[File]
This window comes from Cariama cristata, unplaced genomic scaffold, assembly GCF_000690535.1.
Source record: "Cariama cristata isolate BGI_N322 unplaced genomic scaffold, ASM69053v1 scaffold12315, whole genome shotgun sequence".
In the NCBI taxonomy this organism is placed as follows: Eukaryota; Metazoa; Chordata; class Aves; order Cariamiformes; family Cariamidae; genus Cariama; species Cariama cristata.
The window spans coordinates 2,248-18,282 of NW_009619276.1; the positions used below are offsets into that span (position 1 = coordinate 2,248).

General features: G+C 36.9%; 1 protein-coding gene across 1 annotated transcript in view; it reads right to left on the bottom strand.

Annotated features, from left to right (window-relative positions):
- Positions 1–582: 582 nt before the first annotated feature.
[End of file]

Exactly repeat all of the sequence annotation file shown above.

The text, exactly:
This window comes from Cariama cristata, unplaced genomic scaffold, assembly GCF_000690535.1.
Source record: "Cariama cristata isolate BGI_N322 unplaced genomic scaffold, ASM69053v1 scaffold12315, whole genome shotgun sequence".
In the NCBI taxonomy this organism is placed as follows: Eukaryota; Metazoa; Chordata; class Aves; order Cariamiformes; family Cariamidae; genus Cariama; species Cariama cristata.
The window spans coordinates 2,248-18,282 of NW_009619276.1; the positions used below are offsets into that span (position 1 = coordinate 2,248).

General features: G+C 36.9%; 1 protein-coding gene across 1 annotated transcript in view; it reads right to left on the bottom strand.

Annotated features, from left to right (window-relative positions):
- Positions 1–582: 582 nt before the first annotated feature.